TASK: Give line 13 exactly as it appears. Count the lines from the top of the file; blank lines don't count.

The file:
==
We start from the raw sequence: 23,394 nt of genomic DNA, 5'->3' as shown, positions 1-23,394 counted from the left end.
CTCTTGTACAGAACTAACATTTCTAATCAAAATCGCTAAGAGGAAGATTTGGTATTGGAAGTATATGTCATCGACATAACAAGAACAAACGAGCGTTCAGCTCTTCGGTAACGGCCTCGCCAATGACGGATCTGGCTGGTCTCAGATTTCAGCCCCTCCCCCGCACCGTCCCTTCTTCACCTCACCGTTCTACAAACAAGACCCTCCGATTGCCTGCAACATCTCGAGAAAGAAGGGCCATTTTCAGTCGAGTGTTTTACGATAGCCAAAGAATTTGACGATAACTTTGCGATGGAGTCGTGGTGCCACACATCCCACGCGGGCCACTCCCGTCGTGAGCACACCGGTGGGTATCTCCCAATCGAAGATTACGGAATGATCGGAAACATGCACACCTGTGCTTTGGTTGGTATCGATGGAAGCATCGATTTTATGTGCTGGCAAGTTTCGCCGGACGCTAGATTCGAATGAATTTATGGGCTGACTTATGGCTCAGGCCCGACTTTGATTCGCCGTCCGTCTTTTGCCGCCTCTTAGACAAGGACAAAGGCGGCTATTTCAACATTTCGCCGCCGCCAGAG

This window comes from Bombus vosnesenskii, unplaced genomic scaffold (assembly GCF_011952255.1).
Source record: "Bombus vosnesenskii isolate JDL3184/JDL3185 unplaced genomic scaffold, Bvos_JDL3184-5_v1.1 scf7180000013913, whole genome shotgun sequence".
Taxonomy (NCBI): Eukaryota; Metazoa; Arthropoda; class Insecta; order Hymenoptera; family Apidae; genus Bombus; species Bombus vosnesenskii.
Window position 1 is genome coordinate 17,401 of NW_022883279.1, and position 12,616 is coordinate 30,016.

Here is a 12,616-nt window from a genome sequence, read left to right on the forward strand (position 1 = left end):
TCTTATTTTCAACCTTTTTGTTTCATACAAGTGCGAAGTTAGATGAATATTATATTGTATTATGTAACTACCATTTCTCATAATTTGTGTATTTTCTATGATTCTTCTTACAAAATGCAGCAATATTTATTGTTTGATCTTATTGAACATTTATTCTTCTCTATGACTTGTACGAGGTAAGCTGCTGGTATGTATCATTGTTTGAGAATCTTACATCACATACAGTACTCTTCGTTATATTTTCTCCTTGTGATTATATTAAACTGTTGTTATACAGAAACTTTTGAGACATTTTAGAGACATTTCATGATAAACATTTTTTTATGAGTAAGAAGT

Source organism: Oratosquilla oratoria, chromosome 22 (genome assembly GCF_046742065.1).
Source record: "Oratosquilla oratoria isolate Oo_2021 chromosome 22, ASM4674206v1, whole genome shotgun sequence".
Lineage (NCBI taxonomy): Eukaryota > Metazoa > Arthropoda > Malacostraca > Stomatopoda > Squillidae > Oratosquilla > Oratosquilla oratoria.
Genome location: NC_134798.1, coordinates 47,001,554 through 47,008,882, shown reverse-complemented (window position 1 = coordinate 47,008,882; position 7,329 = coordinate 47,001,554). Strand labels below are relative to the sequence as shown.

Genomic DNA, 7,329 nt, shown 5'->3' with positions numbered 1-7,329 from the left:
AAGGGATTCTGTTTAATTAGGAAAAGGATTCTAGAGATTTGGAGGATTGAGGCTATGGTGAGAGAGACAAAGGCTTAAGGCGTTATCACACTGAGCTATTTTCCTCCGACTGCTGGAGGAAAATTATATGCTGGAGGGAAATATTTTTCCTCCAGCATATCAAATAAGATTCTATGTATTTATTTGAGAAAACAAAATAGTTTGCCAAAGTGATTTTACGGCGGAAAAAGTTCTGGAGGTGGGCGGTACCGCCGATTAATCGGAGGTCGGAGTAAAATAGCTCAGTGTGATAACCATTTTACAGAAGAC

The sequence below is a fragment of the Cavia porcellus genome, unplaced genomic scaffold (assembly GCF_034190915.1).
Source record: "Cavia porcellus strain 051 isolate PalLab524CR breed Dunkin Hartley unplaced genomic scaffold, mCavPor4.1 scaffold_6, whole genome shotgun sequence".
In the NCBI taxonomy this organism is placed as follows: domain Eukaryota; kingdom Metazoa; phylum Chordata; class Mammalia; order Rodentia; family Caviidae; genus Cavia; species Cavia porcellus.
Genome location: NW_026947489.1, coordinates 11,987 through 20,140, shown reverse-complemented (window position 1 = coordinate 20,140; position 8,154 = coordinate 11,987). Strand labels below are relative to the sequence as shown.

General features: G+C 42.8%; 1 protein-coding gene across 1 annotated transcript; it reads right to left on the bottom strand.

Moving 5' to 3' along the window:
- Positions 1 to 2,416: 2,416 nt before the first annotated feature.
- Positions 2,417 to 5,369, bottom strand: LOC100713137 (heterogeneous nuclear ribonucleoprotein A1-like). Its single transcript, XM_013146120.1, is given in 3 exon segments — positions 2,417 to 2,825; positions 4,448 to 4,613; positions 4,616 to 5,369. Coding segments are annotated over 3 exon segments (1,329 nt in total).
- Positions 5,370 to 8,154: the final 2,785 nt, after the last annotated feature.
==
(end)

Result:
Genomic DNA, 7,329 nt, shown 5'->3' with positions numbered 1-7,329 from the left: